Marine Miniature Ecosystem(s) Update #2 (A fast-paced update!)

Quite a lot has happened to the jar ecosystems since I last wrote. For one, the first ecosystem did not go as well as hoped.

As it turned out, there were a few more polychaetes than expected…as in, approximately five. I discovered them shortly after posting the first update.

There’s one now!

There were also two larger roundworms and several smaller worms that were extremely difficult to photograph!

One of the larger roundworms hanging out at the surface of the water.

Although I’d hoped to return the polychates to the ocean in the morning, there was unfortunately not enough dissolved oxygen for them to survive the night. After they died, the nutrient influx was massive and caused the ecosystem to collapse.

Some lovely nutrient sludge draped over rotting algae.

I still had another jar to fill with seawater, but I waited. My Marine Ecology course was starting in only a few days and I wanted my students to be involved in the jar creation process. In the best case scenario, our class jar would illustrate how ecosystems function and ecosystem processes. In the worst case scenario, it would illustrate how ecosystems are very difficult to get right and how we can learn from every experiment, regardless of whether it turned out correctly.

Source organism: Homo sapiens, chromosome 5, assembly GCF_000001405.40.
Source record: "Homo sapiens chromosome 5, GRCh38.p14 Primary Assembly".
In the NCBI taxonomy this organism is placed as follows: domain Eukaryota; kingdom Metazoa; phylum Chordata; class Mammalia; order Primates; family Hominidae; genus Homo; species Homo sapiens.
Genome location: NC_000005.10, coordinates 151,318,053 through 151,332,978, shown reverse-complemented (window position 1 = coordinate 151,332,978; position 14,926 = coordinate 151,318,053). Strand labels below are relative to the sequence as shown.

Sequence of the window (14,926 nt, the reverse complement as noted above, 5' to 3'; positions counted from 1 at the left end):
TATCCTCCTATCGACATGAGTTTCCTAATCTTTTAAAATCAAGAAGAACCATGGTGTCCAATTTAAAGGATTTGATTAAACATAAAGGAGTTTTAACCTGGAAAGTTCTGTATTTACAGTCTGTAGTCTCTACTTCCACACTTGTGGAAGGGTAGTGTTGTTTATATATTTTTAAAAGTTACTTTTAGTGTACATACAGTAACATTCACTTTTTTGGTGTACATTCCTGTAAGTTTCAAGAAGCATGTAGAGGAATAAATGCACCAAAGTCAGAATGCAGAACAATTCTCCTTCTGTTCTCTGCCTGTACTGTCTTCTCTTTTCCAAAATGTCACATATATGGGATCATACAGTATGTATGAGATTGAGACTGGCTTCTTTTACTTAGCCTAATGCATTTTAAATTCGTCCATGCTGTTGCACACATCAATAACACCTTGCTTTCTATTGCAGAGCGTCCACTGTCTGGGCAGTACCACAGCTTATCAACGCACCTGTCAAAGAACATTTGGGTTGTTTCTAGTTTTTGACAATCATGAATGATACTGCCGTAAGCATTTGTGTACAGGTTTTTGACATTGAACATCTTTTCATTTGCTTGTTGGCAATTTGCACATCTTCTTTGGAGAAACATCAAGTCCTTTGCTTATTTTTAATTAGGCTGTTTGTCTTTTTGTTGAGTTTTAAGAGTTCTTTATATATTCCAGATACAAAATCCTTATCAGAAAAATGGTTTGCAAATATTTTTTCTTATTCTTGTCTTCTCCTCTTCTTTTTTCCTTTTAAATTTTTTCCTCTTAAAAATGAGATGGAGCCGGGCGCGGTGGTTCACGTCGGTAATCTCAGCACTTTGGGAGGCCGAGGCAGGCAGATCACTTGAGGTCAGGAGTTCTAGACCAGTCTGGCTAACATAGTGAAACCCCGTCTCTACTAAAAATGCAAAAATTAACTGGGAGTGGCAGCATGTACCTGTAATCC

I polled the class and they decided to create the jar as follows:

  • With both coarse and fine sand
  • Water from “As far out into the ocean as Emma can reasonably wade”
  • Green intertidal algae and red intertidal algae
  • Mussel shell and a small rock as decorations

After a quick trip to the ocean, our jar was created!

A fresh start.

After a week and a half of slow deterioration, the class decided to add more algae and remake my first jar attempt with the same characteristics as before.

The algae in the class jar was looking a little worse for wear, but there were some signs of life–like this roundworm.

Back to the ocean I went. Once I returned, I rearranged algae and tried to aerate the jars a bit to get more dissolved oxygen in the water. My dorm room had definitely smelled better! I attempted to capture as much diversity as possible, since diversity generally increases ecosystem stability.

Old (2nd attempt) jar on the left, new jar on the right.

In exciting news for the class, our new jar had unknowingly brought home a new class mascot: a little nudibranch!

The class voted to name them “Peanut butter.”

Unfortunately, after a couple days, Peanut butter disappeared. We came to terms with the loss as a class with a moment of silence.